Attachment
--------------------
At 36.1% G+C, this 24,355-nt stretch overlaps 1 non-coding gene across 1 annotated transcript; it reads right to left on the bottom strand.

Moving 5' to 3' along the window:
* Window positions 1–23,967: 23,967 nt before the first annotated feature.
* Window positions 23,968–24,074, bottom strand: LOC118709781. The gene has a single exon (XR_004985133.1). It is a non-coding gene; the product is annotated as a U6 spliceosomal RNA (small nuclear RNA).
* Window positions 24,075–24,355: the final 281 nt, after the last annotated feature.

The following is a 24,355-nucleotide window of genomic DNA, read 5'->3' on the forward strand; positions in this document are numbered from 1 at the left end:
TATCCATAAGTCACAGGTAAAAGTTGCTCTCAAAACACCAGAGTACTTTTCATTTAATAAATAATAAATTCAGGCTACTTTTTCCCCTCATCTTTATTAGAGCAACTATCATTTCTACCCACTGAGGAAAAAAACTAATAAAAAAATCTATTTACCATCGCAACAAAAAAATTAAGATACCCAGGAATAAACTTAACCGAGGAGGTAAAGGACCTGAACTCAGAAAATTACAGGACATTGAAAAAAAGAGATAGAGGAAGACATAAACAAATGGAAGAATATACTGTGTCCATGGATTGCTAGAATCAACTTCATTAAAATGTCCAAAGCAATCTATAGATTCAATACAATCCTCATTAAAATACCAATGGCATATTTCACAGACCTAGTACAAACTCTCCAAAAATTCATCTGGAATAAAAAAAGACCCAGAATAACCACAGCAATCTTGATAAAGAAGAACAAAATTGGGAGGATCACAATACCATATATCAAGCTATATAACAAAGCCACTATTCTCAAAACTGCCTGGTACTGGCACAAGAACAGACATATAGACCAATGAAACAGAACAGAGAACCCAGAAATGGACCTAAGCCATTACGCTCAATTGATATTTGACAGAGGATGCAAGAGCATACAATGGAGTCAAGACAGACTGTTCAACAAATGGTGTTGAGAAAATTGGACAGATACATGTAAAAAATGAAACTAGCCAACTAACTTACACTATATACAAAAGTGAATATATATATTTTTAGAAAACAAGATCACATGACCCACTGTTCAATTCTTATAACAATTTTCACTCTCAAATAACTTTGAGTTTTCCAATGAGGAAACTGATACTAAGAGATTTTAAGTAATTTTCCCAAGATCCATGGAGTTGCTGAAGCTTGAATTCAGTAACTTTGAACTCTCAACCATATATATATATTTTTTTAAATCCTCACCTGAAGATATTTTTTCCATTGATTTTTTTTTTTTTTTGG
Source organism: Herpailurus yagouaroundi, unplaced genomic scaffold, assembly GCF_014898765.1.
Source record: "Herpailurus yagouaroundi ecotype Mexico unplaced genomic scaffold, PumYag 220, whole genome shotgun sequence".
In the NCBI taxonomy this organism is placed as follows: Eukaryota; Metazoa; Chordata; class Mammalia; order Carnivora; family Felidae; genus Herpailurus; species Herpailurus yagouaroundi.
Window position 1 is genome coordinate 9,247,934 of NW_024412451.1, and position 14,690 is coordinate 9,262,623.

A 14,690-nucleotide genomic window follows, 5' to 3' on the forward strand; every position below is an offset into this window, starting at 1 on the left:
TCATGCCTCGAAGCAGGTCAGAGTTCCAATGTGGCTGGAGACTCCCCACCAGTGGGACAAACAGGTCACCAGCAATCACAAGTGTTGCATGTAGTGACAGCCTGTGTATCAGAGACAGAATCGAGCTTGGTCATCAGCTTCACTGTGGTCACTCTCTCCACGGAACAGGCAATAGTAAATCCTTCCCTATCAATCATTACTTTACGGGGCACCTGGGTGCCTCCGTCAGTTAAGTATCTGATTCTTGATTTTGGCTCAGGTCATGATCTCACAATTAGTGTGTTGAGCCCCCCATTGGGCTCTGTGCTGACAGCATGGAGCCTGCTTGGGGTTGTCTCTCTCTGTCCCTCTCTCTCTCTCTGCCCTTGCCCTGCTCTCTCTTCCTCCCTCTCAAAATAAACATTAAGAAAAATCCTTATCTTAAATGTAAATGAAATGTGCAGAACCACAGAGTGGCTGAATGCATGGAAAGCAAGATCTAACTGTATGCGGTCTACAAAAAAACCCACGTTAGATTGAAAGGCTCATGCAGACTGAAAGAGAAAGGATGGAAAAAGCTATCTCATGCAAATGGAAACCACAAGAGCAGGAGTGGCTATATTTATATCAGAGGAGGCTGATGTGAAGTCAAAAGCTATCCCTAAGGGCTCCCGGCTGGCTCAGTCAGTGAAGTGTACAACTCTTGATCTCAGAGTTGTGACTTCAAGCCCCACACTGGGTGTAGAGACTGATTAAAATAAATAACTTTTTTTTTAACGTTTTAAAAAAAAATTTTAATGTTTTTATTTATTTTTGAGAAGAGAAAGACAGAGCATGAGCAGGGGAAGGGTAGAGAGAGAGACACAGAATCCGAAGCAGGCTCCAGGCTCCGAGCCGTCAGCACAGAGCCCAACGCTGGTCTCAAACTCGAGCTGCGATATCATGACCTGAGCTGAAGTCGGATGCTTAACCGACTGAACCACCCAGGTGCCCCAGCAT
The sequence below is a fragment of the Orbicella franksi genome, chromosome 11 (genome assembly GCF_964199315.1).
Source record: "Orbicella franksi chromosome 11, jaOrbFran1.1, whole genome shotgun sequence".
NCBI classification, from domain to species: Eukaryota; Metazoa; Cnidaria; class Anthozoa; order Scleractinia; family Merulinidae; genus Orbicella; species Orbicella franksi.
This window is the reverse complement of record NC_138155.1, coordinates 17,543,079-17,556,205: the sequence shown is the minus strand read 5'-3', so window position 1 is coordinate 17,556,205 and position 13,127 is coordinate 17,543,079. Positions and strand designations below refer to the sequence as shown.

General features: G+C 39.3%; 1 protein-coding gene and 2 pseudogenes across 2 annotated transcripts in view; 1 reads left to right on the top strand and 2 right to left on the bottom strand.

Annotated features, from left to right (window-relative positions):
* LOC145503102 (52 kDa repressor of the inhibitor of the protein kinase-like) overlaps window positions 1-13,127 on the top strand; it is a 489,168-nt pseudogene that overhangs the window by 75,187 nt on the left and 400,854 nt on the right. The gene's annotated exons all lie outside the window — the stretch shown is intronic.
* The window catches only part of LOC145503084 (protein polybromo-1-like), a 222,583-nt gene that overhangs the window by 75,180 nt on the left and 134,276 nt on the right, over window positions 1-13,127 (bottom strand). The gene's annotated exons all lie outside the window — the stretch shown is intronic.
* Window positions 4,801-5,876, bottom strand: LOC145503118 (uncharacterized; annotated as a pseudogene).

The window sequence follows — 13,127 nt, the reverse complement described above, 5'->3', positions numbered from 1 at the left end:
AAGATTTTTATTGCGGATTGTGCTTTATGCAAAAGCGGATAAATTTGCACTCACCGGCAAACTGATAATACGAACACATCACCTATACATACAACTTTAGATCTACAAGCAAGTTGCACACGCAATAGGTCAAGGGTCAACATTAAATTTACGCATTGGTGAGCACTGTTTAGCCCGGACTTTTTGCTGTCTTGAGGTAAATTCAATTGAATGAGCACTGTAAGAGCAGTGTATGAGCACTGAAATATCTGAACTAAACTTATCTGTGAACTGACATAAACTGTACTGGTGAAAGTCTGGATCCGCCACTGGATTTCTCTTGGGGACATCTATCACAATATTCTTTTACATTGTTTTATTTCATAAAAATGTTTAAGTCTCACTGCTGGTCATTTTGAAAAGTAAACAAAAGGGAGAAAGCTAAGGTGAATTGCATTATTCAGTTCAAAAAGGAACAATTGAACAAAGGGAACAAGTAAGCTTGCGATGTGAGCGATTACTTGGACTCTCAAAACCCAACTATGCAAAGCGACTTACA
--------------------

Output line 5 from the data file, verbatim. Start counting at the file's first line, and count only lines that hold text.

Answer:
* Window positions 24,075–24,355: the final 281 nt, after the last annotated feature.